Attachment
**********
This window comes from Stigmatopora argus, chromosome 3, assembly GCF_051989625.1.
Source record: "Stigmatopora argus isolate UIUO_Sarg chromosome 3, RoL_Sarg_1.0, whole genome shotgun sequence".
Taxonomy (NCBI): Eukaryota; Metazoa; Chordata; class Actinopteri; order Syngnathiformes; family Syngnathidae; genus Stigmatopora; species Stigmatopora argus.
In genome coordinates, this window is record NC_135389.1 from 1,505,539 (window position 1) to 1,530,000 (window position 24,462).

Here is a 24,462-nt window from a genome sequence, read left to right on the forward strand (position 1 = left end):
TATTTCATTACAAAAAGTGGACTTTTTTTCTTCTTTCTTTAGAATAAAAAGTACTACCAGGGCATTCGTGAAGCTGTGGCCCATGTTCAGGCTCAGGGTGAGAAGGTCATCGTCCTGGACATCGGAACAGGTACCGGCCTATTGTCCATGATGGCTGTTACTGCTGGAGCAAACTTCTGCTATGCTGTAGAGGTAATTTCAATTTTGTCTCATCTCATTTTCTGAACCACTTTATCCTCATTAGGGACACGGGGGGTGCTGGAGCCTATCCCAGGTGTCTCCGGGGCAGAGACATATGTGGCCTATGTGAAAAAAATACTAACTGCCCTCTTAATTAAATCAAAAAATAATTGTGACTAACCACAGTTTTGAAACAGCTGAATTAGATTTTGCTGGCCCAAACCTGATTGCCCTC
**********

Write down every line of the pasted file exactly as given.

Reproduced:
This window comes from Stigmatopora argus, chromosome 3, assembly GCF_051989625.1.
Source record: "Stigmatopora argus isolate UIUO_Sarg chromosome 3, RoL_Sarg_1.0, whole genome shotgun sequence".
Taxonomy (NCBI): Eukaryota; Metazoa; Chordata; class Actinopteri; order Syngnathiformes; family Syngnathidae; genus Stigmatopora; species Stigmatopora argus.
In genome coordinates, this window is record NC_135389.1 from 1,505,539 (window position 1) to 1,530,000 (window position 24,462).

Here is a 24,462-nt window from a genome sequence, read left to right on the forward strand (position 1 = left end):
TATTTCATTACAAAAAGTGGACTTTTTTTCTTCTTTCTTTAGAATAAAAAGTACTACCAGGGCATTCGTGAAGCTGTGGCCCATGTTCAGGCTCAGGGTGAGAAGGTCATCGTCCTGGACATCGGAACAGGTACCGGCCTATTGTCCATGATGGCTGTTACTGCTGGAGCAAACTTCTGCTATGCTGTAGAGGTAATTTCAATTTTGTCTCATCTCATTTTCTGAACCACTTTATCCTCATTAGGGACACGGGGGGTGCTGGAGCCTATCCCAGGTGTCTCCGGGGCAGAGACATATGTGGCCTATGTGAAAAAAATACTAACTGCCCTCTTAATTAAATCAAAAAATAATTGTGACTAACCACAGTTTTGAAACAGCTGAATTAGATTTTGCTGGCCCAAACCTGATTGCCCTC